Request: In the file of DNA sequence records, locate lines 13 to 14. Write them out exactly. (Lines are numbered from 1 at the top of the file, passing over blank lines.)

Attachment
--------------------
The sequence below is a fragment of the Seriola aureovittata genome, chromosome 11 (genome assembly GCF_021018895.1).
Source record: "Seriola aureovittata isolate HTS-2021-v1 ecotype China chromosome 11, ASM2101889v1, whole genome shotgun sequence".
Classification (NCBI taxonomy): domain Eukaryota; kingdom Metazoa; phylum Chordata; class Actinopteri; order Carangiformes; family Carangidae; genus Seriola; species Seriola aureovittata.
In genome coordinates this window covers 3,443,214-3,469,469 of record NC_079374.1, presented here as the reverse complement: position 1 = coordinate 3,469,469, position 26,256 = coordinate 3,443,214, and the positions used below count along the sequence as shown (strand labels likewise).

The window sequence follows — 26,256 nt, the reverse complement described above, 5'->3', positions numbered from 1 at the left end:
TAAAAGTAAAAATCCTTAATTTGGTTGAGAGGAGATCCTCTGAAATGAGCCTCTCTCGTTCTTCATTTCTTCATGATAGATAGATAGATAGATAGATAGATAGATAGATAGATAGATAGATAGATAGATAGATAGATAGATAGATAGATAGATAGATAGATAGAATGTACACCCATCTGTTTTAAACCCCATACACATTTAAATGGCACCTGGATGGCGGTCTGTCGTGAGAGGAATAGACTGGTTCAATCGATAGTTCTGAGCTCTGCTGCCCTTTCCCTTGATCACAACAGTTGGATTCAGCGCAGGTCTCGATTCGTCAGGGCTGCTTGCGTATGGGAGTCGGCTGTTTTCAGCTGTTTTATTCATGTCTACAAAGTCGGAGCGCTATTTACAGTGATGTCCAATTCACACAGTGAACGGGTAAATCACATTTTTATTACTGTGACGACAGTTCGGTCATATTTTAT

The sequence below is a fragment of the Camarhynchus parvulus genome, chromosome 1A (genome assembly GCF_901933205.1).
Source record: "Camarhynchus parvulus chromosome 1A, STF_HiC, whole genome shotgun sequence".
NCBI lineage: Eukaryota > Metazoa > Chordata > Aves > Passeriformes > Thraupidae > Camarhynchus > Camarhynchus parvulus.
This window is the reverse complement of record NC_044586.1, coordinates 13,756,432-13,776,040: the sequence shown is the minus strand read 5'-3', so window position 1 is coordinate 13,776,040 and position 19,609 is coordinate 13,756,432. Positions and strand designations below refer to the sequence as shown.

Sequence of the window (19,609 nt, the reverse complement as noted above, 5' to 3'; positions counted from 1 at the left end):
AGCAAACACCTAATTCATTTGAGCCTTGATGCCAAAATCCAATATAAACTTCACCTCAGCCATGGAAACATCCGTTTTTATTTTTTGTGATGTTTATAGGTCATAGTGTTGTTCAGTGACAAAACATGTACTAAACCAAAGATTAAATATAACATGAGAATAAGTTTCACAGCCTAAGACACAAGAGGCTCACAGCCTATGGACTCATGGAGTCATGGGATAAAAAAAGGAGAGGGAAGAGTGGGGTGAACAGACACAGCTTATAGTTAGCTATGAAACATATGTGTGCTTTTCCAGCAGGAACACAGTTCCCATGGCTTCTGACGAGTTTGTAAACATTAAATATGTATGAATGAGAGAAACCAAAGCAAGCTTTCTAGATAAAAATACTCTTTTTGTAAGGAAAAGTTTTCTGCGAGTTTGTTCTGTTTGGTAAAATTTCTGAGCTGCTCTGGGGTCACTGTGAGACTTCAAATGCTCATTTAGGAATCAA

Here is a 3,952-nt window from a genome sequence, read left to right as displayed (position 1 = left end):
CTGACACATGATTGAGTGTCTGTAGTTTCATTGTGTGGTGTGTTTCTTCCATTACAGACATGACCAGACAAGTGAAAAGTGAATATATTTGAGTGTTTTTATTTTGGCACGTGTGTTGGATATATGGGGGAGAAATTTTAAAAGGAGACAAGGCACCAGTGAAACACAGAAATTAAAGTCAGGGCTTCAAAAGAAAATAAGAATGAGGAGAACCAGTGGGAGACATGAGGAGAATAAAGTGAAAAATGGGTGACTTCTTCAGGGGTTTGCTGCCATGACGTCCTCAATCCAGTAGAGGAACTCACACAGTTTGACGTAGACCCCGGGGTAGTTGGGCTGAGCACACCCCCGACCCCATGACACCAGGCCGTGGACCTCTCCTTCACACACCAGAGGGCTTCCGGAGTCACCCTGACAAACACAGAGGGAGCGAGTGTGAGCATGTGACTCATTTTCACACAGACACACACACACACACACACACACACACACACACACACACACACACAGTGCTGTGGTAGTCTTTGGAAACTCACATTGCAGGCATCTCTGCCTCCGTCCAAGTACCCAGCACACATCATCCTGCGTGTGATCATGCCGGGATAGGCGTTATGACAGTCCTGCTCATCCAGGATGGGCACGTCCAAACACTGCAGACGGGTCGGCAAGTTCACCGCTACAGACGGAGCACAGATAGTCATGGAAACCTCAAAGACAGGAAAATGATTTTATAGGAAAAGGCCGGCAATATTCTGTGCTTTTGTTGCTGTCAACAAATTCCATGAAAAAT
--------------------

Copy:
Here is a 3,952-nt window from a genome sequence, read left to right as displayed (position 1 = left end):
CTGACACATGATTGAGTGTCTGTAGTTTCATTGTGTGGTGTGTTTCTTCCATTACAGACATGACCAGACAAGTGAAAAGTGAATATATTTGAGTGTTTTTATTTTGGCACGTGTGTTGGATATATGGGGGAGAAATTTTAAAAGGAGACAAGGCACCAGTGAAACACAGAAATTAAAGTCAGGGCTTCAAAAGAAAATAAGAATGAGGAGAACCAGTGGGAGACATGAGGAGAATAAAGTGAAAAATGGGTGACTTCTTCAGGGGTTTGCTGCCATGACGTCCTCAATCCAGTAGAGGAACTCACACAGTTTGACGTAGACCCCGGGGTAGTTGGGCTGAGCACACCCCCGACCCCATGACACCAGGCCGTGGACCTCTCCTTCACACACCAGAGGGCTTCCGGAGTCACCCTGACAAACACAGAGGGAGCGAGTGTGAGCATGTGACTCATTTTCACACAGACACACACACACACACACACACACACACACACACACACACACACACAGTGCTGTGGTAGTCTTTGGAAACTCACATTGCAGGCATCTCTGCCTCCGTCCAAGTACCCAGCACACATCATCCTGCGTGTGATCATGCCGGGATAGGCGTTATGACAGTCCTGCTCATCCAGGATGGGCACGTCCAAACACTGCAGACGGGTCGGCAAGTTCACCGCTACAGACGGAGCACAGATAGTCATGGAAACCTCAAAGACAGGAAAATGATTTTATAGGAAAAGGCCGGCAATATTCTGTGCTTTTGTTGCTGTCAACAAATTCCATGAAAAAT